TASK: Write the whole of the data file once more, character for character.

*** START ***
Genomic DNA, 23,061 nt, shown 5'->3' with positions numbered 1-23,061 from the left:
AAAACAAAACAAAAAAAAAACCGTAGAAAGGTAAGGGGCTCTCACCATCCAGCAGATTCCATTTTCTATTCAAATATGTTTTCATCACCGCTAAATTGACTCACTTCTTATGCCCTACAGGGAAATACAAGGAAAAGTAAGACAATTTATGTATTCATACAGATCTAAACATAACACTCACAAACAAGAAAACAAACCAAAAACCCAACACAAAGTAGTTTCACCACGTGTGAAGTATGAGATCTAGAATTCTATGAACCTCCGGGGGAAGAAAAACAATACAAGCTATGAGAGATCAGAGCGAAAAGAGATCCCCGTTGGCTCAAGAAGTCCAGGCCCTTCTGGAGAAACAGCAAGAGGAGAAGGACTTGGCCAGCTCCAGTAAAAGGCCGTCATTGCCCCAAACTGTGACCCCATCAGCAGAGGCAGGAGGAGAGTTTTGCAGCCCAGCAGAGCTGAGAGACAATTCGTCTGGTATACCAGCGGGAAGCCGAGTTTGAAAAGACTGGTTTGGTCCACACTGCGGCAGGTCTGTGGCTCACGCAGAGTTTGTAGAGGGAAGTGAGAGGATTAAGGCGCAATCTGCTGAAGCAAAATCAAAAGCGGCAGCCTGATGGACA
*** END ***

Genomic DNA, 23,061 nt, shown 5'->3' with positions numbered 1-23,061 from the left:
AAAACAAAACAAAAAAAAAACCGTAGAAAGGTAAGGGGCTCTCACCATCCAGCAGATTCCATTTTCTATTCAAATATGTTTTCATCACCGCTAAATTGACTCACTTCTTATGCCCTACAGGGAAATACAAGGAAAAGTAAGACAATTTATGTATTCATACAGATCTAAACATAACACTCACAAACAAGAAAACAAACCAAAAACCCAACACAAAGTAGTTTCACCACGTGTGAAGTATGAGATCTAGAATTCTATGAACCTCCGGGGGAAGAAAAACAATACAAGCTATGAGAGATCAGAGCGAAAAGAGATCCCCGTTGGCTCAAGAAGTCCAGGCCCTTCTGGAGAAACAGCAAGAGGAGAAGGACTTGGCCAGCTCCAGTAAAAGGCCGTCATTGCCCCAAACTGTGACCCCATCAGCAGAGGCAGGAGGAGAGTTTTGCAGCCCAGCAGAGCTGAGAGACAATTCGTCTGGTATACCAGCGGGAAGCCGAGTTTGAAAAGACTGGTTTGGTCCACACTGCGGCAGGTCTGTGGCTCACGCAGAGTTTGTAGAGGGAAGTGAGAGGATTAAGGCGCAATCTGCTGAAGCAAAATCAAAAGCGGCAGCCTGATGGACA